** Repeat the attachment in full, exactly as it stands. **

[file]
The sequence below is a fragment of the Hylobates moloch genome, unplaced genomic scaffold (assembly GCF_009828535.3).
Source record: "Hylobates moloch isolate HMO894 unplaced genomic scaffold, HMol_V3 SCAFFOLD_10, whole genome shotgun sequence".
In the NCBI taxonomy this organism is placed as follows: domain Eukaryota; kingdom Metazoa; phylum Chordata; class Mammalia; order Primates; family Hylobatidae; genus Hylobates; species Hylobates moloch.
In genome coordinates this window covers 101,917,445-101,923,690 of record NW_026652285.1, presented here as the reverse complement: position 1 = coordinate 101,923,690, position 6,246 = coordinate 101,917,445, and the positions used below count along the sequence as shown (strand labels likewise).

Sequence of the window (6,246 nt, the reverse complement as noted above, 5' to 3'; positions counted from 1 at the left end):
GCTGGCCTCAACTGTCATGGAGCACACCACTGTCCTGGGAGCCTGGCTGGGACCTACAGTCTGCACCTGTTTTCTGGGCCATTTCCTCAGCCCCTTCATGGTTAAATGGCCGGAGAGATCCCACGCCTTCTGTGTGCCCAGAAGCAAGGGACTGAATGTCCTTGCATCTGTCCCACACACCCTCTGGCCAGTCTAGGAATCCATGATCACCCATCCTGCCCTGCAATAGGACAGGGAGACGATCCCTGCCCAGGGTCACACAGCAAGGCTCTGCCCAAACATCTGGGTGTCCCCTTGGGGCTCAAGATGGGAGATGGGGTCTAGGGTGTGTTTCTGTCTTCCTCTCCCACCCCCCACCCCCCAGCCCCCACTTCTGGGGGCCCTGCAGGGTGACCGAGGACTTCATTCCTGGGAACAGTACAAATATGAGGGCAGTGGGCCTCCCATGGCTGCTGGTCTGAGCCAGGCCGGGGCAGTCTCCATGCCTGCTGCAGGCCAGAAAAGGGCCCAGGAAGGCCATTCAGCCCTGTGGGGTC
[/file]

The sequence below is a fragment of the Hylobates moloch genome, unplaced genomic scaffold (assembly GCF_009828535.3).
Source record: "Hylobates moloch isolate HMO894 unplaced genomic scaffold, HMol_V3 SCAFFOLD_10, whole genome shotgun sequence".
In the NCBI taxonomy this organism is placed as follows: domain Eukaryota; kingdom Metazoa; phylum Chordata; class Mammalia; order Primates; family Hylobatidae; genus Hylobates; species Hylobates moloch.
In genome coordinates this window covers 101,917,445-101,923,690 of record NW_026652285.1, presented here as the reverse complement: position 1 = coordinate 101,923,690, position 6,246 = coordinate 101,917,445, and the positions used below count along the sequence as shown (strand labels likewise).

Sequence of the window (6,246 nt, the reverse complement as noted above, 5' to 3'; positions counted from 1 at the left end):
GCTGGCCTCAACTGTCATGGAGCACACCACTGTCCTGGGAGCCTGGCTGGGACCTACAGTCTGCACCTGTTTTCTGGGCCATTTCCTCAGCCCCTTCATGGTTAAATGGCCGGAGAGATCCCACGCCTTCTGTGTGCCCAGAAGCAAGGGACTGAATGTCCTTGCATCTGTCCCACACACCCTCTGGCCAGTCTAGGAATCCATGATCACCCATCCTGCCCTGCAATAGGACAGGGAGACGATCCCTGCCCAGGGTCACACAGCAAGGCTCTGCCCAAACATCTGGGTGTCCCCTTGGGGCTCAAGATGGGAGATGGGGTCTAGGGTGTGTTTCTGTCTTCCTCTCCCACCCCCCACCCCCCAGCCCCCACTTCTGGGGGCCCTGCAGGGTGACCGAGGACTTCATTCCTGGGAACAGTACAAATATGAGGGCAGTGGGCCTCCCATGGCTGCTGGTCTGAGCCAGGCCGGGGCAGTCTCCATGCCTGCTGCAGGCCAGAAAAGGGCCCAGGAAGGCCATTCAGCCCTGTGGGGTC